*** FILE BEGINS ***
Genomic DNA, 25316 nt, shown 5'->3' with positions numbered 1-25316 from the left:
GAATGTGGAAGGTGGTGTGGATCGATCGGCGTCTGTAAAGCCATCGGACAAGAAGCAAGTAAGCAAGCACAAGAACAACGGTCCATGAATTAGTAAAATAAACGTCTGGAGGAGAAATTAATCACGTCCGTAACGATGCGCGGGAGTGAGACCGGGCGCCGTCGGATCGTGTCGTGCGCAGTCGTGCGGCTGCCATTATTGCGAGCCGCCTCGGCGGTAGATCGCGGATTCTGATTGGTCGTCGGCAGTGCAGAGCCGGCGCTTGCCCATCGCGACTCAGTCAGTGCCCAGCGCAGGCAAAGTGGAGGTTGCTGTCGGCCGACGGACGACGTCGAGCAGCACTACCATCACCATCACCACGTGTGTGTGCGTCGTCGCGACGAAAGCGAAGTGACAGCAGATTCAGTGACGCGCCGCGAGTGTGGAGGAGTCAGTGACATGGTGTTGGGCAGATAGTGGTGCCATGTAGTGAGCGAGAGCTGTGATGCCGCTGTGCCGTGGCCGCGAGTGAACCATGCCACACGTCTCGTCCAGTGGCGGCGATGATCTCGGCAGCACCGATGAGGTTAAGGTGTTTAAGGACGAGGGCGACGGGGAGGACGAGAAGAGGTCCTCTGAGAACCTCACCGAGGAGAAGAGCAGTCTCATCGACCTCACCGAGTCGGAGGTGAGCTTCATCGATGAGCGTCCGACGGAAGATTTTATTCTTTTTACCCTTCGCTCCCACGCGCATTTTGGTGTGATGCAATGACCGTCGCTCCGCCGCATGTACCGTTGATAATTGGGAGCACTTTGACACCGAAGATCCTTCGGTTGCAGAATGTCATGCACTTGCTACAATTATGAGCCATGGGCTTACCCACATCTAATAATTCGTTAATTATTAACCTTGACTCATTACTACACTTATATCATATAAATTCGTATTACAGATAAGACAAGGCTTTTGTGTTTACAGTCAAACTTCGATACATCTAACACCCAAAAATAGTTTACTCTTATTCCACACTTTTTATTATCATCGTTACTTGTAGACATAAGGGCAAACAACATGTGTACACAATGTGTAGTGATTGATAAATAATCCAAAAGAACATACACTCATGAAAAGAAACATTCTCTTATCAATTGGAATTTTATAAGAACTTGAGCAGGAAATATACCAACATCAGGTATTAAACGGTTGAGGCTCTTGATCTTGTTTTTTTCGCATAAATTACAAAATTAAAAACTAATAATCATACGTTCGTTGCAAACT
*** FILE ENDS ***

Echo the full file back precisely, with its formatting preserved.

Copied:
Genomic DNA, 25316 nt, shown 5'->3' with positions numbered 1-25316 from the left:
GAATGTGGAAGGTGGTGTGGATCGATCGGCGTCTGTAAAGCCATCGGACAAGAAGCAAGTAAGCAAGCACAAGAACAACGGTCCATGAATTAGTAAAATAAACGTCTGGAGGAGAAATTAATCACGTCCGTAACGATGCGCGGGAGTGAGACCGGGCGCCGTCGGATCGTGTCGTGCGCAGTCGTGCGGCTGCCATTATTGCGAGCCGCCTCGGCGGTAGATCGCGGATTCTGATTGGTCGTCGGCAGTGCAGAGCCGGCGCTTGCCCATCGCGACTCAGTCAGTGCCCAGCGCAGGCAAAGTGGAGGTTGCTGTCGGCCGACGGACGACGTCGAGCAGCACTACCATCACCATCACCACGTGTGTGTGCGTCGTCGCGACGAAAGCGAAGTGACAGCAGATTCAGTGACGCGCCGCGAGTGTGGAGGAGTCAGTGACATGGTGTTGGGCAGATAGTGGTGCCATGTAGTGAGCGAGAGCTGTGATGCCGCTGTGCCGTGGCCGCGAGTGAACCATGCCACACGTCTCGTCCAGTGGCGGCGATGATCTCGGCAGCACCGATGAGGTTAAGGTGTTTAAGGACGAGGGCGACGGGGAGGACGAGAAGAGGTCCTCTGAGAACCTCACCGAGGAGAAGAGCAGTCTCATCGACCTCACCGAGTCGGAGGTGAGCTTCATCGATGAGCGTCCGACGGAAGATTTTATTCTTTTTACCCTTCGCTCCCACGCGCATTTTGGTGTGATGCAATGACCGTCGCTCCGCCGCATGTACCGTTGATAATTGGGAGCACTTTGACACCGAAGATCCTTCGGTTGCAGAATGTCATGCACTTGCTACAATTATGAGCCATGGGCTTACCCACATCTAATAATTCGTTAATTATTAACCTTGACTCATTACTACACTTATATCATATAAATTCGTATTACAGATAAGACAAGGCTTTTGTGTTTACAGTCAAACTTCGATACATCTAACACCCAAAAATAGTTTACTCTTATTCCACACTTTTTATTATCATCGTTACTTGTAGACATAAGGGCAAACAACATGTGTACACAATGTGTAGTGATTGATAAATAATCCAAAAGAACATACACTCATGAAAAGAAACATTCTCTTATCAATTGGAATTTTATAAGAACTTGAGCAGGAAATATACCAACATCAGGTATTAAACGGTTGAGGCTCTTGATCTTGTTTTTTTCGCATAAATTACAAAATTAAAAACTAATAATCATACGTTCGTTGCAAACT